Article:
Felix Bisextilis!

It is Leap Year Day.  In Latin this is bisextilis.

For this intercalary day in the Roman Martyology we find this:

leap year

When there isn’t a 29 February, the saints are observed on 28 February.

In 46 BC, on the advice of the Alexandrian astronomer Sosigenes, G. Iulius Caesar created a calendar system that added one day every four years to make up for the fact that the Earth’s year is slightly more than 365 days. The Earth circle the Sun in slightly more time than it takes for the Earth to rotate 365 times (365.24219). Calendar years with 365 drift from the actual year by about 1 day every 4 years.  After a while the month named after Caesar, July occur during the winter (in the Northern hemisphere).

Caesar’s Julian Calendar was maintained until 1582 when Pope Gregory XIII determined that in his Gregorian Calendar leap days would not occur in years ending in OO, unless the year is divisible by 400.

Felix Bisextilis!

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About Fr. John Zuhlsdorf

Fr. Z is the guy who runs this blog. o{]:¬)
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16 Responses to Felix Bisextilis!

  1. Mark of the Vine says:

    Is the fact that a leap year cannot occur during years ending in 00 purely arbitrary?

  2. bookworm says:

    I wouldn’t describe it as “arbitrary.” It’s designed to eliminate 3 leap years out of every 400 years, because that would be a little too many and throw the calendar off somewhat. Note, however, that this rule does NOT apply if the “00″ year is divisible by 400… hence, 2000 was a leap year.

  3. Andrew says:

    Interesting! Also, I presume that “bisextilis” comes from “bis-sextus” = twice the sixth, with the idea that the sixth day is repeated. But I wonder: why “twice the sixth” since the additional day could have fallen on any other day of the week?

  4. Pingback: Happy Leap Day! « The Port Stands At Your Elbow

  5. Wendy says:

    Because sextilis was six days before the kalends (1st) of March (inclusive) or 24 February. The intercalary month that the Romans used to try to keep the civil calendar in sync with the tropical calendar was inserted behind one of their major festivals on the 23rd – when they remembered to do it. In the reform of the calendar, one day was inserted behind the 23rd of February every three or four years, and was considered the “double sixth day” or bis sextilis. Bis sextilis and sextilis (the 24th and 25th to us) were considered as one day [one very long day...].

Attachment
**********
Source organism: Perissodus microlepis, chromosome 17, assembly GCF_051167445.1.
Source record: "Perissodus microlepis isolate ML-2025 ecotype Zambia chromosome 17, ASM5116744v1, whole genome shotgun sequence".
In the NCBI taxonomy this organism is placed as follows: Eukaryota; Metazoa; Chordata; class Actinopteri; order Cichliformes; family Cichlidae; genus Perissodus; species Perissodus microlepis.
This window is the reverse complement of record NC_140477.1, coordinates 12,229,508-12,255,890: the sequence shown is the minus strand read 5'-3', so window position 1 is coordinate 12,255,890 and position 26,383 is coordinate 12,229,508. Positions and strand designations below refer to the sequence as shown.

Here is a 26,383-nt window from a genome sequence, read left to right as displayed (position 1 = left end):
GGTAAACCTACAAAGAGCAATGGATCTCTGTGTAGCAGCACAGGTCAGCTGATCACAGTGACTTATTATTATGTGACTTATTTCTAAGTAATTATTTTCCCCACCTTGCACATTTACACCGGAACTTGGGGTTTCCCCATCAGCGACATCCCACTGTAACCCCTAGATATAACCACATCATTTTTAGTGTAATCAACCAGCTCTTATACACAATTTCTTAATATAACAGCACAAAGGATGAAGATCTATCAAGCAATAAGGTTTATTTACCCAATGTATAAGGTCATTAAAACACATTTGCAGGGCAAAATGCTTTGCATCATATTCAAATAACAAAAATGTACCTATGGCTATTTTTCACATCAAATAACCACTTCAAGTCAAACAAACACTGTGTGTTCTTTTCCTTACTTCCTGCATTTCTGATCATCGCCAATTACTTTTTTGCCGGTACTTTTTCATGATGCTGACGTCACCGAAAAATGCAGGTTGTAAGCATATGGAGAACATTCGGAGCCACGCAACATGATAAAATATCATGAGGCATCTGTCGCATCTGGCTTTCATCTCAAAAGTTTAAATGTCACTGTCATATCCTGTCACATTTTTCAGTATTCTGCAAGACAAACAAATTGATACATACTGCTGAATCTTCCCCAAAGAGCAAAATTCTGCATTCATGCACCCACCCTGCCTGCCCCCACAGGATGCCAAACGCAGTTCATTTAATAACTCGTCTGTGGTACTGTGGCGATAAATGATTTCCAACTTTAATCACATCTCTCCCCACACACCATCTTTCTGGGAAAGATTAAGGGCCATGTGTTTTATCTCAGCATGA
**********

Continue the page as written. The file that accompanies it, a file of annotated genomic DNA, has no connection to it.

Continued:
The feast of St. Matthias in the old calendar fell on the 24th of February in common years, but in leap years, because of bis sextilis, it was celebrated on the 25th.

  6. jarhead462 says:

    I will watch the “Take a Leap” episode of Frasier tonight, where he sings (and forgets the lyrics to) Buttons and Bows. – one of the funniest moments ever. Hopefully, it will take my mind off of my Ember Day fast ;)

    Semper Fi!

  7. wmeyer says:

    Mark: It’s about adjusting the calendar for accuracy. Years divisible by 100 are not leap years, but years divisible by 400 are.

  8. irishgirl says:

    ‘Bisextilis’-hmmm, leave it to the Latin language to give a cool name to Leap Year! Never heard this word….
    Ah, the things we learn here-thanks for this, Father Z!

  9. oakdiocesegirl says:

    What should be pointed out to the rest of the world at large, is that without the acts of a Roman Catholic Pope, the world would not even be able to TELL TIME correctly! So much for our Church being irrelevant in the public square!

  10. Tina in Ashburn says:

    My crazy, hilarious, practical jokester father [RIP] somehow got himself baptized on February 29, in Manila back in the 50s when he converted from his Christian denomination. It was a family joke that it was just like dad to go and do something so important, on a day commemorated every four years.

  11. Geoffrey says:

    “I will watch the ‘Take a Leap’ episode of Frasier tonight, where he sings (and forgets the lyrics to) Buttons and Bows.”

    Now I am going to have that song in my head all day!

  12. uptoncp says:

    When was the kalendar changed, and the leap day moved from vi. Kal. Mar. to the 29th?

    Incidentally, when S. Matthias was moved to the 25th in leap year, his vigil, naturally, moved with him to the 24th, thus disentangling it from any feasts occurring on the 23rd.

  13. hald says:

    When the Gregorian calendar was adopted throughout the Catholic world in 1582, Thursday, 4 October 1582 was followed by Friday, 15 October 1582, skipping 10 days. The British empire did not follow suit, until 1752, when Wednesday, 2 September 1752 was followed by Thurdsay, 14 September, 1752, skipping 11 days. Note that the American Revolution followed a mere 24 years later. Other nations, notably Russia did not follow suit until 1918 where Wednesday, 31 January 1918 was followed by Thursday, 14 February 1918, skipping 13 days. Greece was the last European country to adopt the new calendar when Wednesday, 15 February 1923 was followed by Thursday, 1 March 1923, also skipping 13 days.

  14. Precentrix says:

    I seem to recall randomly that St. Teresa of Avila died on the day that the calendar was changed (not sure where, though… and presumably it would either be the day before or the day after, if you see what I mean).

  15. Hieronymus in Canada says:

    Precentrix: she died the day before it was changed, and thus was buried nominally a couple of weeks later, though only a day or two had elapsed.

  16. Mark of the Vine says:

    I always wondered where our name for leap year (“ano bissexto”) came from. Thanks for the info!